A new network traffic splitting system could provide security professionals with advance warning of cyber-attacks.
Security researchers from the University of Tulsa are reporting that they have found a way to allow network admins to take pre-emptive protective measures to secure their networks by identifying an attack before it even reaches its target. The report was published in the International Journal of Critical Infrastructure Protection; in it, the researchers and engineers who worked on the project explain that by slowing network traffic almost imperceptibly (just a few milliseconds per packet), network security software would be given enough time to identify whether a packet is malicious or not.
After identifying the attack, an algorithm developed by the team would send high-speed, high-priority packets across the network to the target of the attack, engaging defensive measures before the attack can even be carried out. It works by reserving optimal network paths for high-priority traffic and routing everything else across an extra connection or two, slightly slowing normal traffic across the network.
This new method, one of the authors of the report cautions, shouldn’t be seen as a miracle cure for network security. Adapting an existing network to run this algorithm would require investing in caching technology and defensive programs, and allocation of network pathways for the command and control signals for the defensive measures could be seen as a waste of network capacity. Additionally, the system is only as capable as the sensors being used to detect an attack. Attack variants or newly created attacks the sensors are unable to detect can still slip through and cause havoc.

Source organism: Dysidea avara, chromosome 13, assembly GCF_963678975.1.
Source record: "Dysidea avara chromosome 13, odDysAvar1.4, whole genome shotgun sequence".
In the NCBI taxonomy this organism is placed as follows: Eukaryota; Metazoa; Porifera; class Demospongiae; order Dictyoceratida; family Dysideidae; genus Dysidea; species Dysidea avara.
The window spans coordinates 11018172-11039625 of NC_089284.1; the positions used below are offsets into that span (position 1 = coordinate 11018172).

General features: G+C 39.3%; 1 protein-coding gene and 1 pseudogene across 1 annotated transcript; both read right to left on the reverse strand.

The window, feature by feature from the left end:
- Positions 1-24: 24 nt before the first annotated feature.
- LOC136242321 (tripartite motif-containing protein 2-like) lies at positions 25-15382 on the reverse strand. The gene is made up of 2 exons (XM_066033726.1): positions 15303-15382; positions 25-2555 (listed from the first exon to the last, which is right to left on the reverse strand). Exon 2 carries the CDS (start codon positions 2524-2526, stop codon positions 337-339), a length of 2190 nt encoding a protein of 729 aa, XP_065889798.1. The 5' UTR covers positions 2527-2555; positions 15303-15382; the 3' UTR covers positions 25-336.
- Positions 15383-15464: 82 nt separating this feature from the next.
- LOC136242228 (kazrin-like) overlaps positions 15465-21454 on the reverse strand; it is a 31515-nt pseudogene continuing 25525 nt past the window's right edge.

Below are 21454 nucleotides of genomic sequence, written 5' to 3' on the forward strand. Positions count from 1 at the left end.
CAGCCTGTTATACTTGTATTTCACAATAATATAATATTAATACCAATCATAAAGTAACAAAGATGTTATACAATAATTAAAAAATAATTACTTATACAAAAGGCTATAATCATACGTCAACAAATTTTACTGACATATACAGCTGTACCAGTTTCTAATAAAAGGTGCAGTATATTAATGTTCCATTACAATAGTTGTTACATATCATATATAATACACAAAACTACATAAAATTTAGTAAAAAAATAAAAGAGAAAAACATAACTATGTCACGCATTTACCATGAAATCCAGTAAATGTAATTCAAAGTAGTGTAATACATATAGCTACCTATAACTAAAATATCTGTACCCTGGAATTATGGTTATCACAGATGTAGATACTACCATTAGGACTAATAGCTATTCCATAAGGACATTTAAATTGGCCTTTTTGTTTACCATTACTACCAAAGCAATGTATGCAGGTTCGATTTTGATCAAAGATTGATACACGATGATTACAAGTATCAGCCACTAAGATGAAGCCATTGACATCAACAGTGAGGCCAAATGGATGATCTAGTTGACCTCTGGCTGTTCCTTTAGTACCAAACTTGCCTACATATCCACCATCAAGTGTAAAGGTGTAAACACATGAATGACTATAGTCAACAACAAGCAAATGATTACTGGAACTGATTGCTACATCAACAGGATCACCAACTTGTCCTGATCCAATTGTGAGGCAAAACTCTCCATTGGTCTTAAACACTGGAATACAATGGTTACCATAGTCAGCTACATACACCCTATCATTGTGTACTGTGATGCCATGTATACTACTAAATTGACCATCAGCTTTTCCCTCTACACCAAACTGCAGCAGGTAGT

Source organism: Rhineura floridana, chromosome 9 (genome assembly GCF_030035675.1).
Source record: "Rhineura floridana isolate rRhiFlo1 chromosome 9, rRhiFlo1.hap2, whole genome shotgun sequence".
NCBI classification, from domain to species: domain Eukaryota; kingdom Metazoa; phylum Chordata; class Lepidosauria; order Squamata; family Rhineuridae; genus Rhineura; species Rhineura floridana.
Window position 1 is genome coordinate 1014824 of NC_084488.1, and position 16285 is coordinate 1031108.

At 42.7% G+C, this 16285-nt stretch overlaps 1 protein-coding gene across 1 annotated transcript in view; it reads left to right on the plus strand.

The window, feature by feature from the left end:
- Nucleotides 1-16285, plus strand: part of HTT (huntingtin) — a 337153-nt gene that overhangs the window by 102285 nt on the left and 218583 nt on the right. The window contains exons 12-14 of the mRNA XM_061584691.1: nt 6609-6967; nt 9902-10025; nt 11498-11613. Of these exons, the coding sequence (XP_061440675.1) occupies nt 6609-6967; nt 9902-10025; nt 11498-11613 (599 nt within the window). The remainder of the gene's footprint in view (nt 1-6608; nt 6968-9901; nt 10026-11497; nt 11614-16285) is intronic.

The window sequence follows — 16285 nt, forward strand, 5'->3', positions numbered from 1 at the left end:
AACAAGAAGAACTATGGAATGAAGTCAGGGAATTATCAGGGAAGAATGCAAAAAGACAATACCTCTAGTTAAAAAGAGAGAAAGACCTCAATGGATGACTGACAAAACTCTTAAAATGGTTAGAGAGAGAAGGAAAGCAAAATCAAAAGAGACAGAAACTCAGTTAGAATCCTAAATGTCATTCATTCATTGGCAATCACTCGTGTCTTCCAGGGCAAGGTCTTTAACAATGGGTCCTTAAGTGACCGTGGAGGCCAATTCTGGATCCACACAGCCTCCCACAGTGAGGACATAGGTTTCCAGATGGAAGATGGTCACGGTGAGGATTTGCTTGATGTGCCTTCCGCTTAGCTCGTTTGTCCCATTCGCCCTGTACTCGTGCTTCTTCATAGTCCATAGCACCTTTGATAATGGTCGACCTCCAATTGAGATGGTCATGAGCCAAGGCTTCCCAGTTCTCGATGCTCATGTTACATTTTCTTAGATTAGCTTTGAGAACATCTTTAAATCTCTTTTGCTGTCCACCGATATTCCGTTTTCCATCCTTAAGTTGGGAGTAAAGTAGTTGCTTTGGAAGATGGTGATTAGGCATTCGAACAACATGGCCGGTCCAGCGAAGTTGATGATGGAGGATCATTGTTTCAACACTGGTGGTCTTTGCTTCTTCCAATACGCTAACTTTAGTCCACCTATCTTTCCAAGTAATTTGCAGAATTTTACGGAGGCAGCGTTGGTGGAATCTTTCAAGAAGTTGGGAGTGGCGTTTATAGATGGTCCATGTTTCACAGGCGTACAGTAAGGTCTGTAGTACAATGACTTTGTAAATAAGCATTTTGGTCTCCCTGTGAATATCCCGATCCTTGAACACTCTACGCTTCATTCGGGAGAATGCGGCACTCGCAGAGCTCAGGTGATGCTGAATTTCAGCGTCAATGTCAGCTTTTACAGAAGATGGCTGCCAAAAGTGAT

New security software in development is showing promise, however. One program, being developed at Dartmouth College and the University of Calgary would allow network infrastructure to effectively monitor itself by detecting changes in sequences of code from within the kernel, potentially identifying malicious programs. When combined with the new hyperspeed signaling algorithms, the network security professional now has the capability of preventing all but the most serious attacks from even breaching the first line of defense.